In biblical interpretation, a crux interpretum is a passage that’s much debated.  In the Old Testament, a fine example of a crux interpretum is Malachi 2:16.  This passage is sometimes cited to prove that God hates divorce.  In fact, in our Canadian Reformed/Free Reformed Form for the Solemnization of Marriage it is indeed a proof-text for that assertion.  But does it really say that? 

Not if you read the ESV’s main text.  In Malachi 2:16, the ESV reads: “For the man who does not love his wife but divorces her, says the LORD, the God of Israel, cover his garment with violence, says the LORD of hosts.  So guard yourselves in your spirit, and do not be faithless.”  Some of the earliest English Bible translations have something similar, including Wycliffe’s translation and the 1599 Geneva Bible.  More recent translations adopting this reading (or something similar) include the NIV, CSB, and HCSB.

However, the ESV does have a footnote indicating an alternative translation:  “The LORD, the God of Israel, says that he hates divorce…”  This translation also has a long pedigree, being found early on with the 1611 KJV.  It was subsequently adopted by many others including the RSV/NRSV, NASB, NET, NLT, and CEV.

Whatever approach one takes, we do know from the rest of Scripture that God does not have a positive attitude towards divorce.  Marriage is meant to be a life-long covenant commitment between one man and one woman.   God allows divorce for several reasons, but that doesn’t mean he is pleased with it when it happens for those valid reasons.  In particular, his displeasure rests on the culpable party (or parties).  Any innocent party, however, can have a clean conscience before the LORD and sleep soundly at night, even if they are the one to seek the divorce. They have the right to do that and it is no sin to seek a divorce for a reason God permits.

But what about Malachi 2:16?  Does it give a blanket statement that God hates divorce?  I don’t think so.  It’s possible to get quite technical here with the Hebrew, but I won’t.  Let it suffice to say that I believe the grammar indicates a conditional sentence.  I’ll explain that as simply as I can. 

The first word in Hebrew, often translated as “for,” can also be translated as “if.”  That introduces the protasis, or the first part of the conditional sentence.  Literally: “If some man has hated divorcing…”  This is indicating a particular type of divorce.  It is sometimes called “aversion divorce.”  The husband hates his wife and therefore wants to divorce her.

The second part of the conditional sentence is known as an apodosis.  In Hebrew, the particle which introduces it is often translated as “and,” but in a conditional sentence it can be translated as “then.”  Literally in Malachi 2:16 the apodosis reads:  “then he covers with violence his garment.” 

So taken together, protasis and apodosis, the conditional sentence literally reads:  “If some man has hated divorcing, then he covers with violence his garment.”  Put more idiomatically: “If a man has hated his wife and divorced her, then he covers his garment with violence.”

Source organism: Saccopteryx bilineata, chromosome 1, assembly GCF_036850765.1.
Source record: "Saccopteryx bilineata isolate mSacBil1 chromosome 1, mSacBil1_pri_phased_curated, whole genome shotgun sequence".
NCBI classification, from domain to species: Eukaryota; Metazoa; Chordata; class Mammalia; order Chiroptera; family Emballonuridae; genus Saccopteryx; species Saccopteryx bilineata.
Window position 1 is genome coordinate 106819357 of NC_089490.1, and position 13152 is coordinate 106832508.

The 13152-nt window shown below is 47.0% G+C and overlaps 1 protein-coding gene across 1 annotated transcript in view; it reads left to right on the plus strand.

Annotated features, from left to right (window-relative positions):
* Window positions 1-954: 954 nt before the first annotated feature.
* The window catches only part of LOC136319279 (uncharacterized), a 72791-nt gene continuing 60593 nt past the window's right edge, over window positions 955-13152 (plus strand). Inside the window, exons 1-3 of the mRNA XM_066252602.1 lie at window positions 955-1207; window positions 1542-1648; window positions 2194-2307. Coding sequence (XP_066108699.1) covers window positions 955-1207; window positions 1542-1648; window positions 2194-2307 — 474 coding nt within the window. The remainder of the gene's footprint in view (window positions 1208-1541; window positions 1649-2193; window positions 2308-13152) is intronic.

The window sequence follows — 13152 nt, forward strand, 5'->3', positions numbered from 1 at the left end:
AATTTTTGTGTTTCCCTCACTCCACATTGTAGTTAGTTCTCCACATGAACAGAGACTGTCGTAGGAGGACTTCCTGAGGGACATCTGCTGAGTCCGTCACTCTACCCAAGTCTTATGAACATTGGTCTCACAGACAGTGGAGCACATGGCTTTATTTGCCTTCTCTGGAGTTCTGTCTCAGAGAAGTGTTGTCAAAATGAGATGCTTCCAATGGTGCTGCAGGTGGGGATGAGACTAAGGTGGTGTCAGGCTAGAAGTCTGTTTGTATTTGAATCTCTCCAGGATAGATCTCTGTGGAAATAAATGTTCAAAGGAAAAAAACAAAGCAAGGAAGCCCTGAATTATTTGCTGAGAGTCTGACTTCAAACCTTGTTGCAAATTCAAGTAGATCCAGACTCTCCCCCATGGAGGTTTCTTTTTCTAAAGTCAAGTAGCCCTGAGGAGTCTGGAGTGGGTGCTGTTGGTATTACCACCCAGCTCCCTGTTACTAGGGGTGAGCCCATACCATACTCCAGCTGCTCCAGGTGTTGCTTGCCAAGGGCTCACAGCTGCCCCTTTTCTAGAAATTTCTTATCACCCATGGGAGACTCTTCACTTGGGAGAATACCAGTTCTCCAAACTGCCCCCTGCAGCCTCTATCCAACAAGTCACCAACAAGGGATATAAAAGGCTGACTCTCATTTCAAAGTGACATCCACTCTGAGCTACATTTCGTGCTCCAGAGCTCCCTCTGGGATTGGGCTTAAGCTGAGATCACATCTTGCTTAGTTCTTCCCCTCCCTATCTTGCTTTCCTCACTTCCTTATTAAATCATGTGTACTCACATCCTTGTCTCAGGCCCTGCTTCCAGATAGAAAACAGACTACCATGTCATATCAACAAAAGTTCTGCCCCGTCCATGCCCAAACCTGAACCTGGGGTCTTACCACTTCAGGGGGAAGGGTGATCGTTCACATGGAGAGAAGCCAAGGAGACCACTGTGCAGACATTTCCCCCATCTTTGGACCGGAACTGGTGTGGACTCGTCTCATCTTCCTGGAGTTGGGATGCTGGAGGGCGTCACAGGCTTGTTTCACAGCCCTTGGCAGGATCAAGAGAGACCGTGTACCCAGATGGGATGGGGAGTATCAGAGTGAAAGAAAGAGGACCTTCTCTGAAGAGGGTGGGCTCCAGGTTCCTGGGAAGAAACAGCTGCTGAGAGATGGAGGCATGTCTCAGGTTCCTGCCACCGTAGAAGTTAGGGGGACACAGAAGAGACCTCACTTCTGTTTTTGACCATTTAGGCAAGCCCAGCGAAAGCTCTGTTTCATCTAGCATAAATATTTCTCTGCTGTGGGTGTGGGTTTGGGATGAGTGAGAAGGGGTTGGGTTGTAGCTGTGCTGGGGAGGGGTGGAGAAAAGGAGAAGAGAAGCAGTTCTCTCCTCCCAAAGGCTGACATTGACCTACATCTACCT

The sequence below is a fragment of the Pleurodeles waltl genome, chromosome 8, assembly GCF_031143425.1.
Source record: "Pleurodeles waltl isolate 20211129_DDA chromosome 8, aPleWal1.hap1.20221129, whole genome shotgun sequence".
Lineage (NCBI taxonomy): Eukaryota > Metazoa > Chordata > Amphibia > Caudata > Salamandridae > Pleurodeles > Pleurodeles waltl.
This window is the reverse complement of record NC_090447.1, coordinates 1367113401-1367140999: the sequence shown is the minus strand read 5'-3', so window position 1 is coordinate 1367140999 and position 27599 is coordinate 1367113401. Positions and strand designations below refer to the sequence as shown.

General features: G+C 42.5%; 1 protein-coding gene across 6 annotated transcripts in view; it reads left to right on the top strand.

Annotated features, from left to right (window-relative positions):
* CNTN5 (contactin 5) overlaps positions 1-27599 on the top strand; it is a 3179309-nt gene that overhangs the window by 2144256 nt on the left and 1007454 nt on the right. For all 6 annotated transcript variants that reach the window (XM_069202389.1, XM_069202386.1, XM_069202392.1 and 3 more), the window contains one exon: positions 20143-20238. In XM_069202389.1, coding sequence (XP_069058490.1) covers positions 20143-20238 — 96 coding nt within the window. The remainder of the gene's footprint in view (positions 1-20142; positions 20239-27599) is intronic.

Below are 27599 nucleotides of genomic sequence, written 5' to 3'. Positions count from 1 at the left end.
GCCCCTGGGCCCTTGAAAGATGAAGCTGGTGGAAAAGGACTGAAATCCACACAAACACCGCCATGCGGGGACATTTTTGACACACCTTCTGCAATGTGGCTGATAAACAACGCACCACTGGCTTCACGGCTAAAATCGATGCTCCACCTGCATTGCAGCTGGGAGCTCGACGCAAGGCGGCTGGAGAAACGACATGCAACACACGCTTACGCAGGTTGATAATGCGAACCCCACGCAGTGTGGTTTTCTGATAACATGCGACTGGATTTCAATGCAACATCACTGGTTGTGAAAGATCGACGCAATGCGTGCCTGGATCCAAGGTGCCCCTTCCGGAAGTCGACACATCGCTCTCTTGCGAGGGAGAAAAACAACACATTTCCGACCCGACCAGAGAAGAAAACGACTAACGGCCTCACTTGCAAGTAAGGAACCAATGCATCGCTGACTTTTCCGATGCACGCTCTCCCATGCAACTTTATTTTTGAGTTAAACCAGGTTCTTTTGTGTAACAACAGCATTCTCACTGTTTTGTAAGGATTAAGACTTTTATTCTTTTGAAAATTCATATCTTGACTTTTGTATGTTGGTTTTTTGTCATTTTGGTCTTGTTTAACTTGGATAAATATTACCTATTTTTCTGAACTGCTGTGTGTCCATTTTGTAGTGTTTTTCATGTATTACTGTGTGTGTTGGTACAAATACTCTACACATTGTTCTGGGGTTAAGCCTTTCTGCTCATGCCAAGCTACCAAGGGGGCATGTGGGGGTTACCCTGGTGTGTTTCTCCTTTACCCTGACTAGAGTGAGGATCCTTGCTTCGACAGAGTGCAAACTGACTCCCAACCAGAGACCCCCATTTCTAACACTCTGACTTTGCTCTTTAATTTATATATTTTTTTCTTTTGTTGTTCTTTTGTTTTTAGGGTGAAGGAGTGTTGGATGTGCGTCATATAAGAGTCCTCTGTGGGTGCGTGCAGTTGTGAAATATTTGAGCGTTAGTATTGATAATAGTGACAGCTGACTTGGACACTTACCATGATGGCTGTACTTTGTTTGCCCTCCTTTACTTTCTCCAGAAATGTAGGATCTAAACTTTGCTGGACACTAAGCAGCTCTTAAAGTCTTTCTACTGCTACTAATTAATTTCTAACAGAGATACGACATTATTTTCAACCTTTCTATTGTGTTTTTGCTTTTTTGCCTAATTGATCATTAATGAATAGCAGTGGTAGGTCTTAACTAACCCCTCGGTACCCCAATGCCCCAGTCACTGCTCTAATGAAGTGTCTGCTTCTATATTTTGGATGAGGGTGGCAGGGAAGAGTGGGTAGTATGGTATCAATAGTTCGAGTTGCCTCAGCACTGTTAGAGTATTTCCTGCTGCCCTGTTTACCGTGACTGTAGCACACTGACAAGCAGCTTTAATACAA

This passage is referring to a particular type of divorce, not to divorce in general.  Yet it is fair to say, reasoning from the rest of Scripture, that God hates this type of divorce.  This “aversion divorce” is a form of violence, according to the LORD.  God hates violence (Ps. 11:5, Prov.6:17, etc.).  Therefore God hates the “aversion divorce” described in Malachi 2:16.  If you divorced your spouse just because you didn’t love them anymore, God says he hates that.  That is a contextually-responsible interpretation of this passage even into our present day.    

If the fall into sin had never happened, divorce wouldn’t have been necessary.  We live in a fallen world and this has impacted marriage too.  Sadly, sometimes the sins that husbands and wives commit against each other can be so profoundly devastating as to break the marriage covenant.  Divorce is caused by sin — the sin of the person who has broken the covenant.  And God hates sin.  Because this is true, we can never say that God approves of divorce or that God loves divorce.  We can say that, in his mercy, he continues to allow it.  We can be thankful that God permits it under certain conditions, but divorce should never be regarded as an inherent good.  Divorce (for whatever reason) should never be celebrated, but lamented.

So what about the Form for the Solemnization of Marriage?  I can live with it the way it is right now, but I’d prefer to see the reference to Malachi 2:16 dropped.  Moreover, the wording could also be improved thus:  “Since God has made marriage such a strong bond, divorce displeases him and is outside of his original plan for marriage as a life-long commitment between one man and one woman.  Our Lord Jesus also teaches us this in these words…”  That would, I think, be a more accurate reflection of biblical teaching in this form.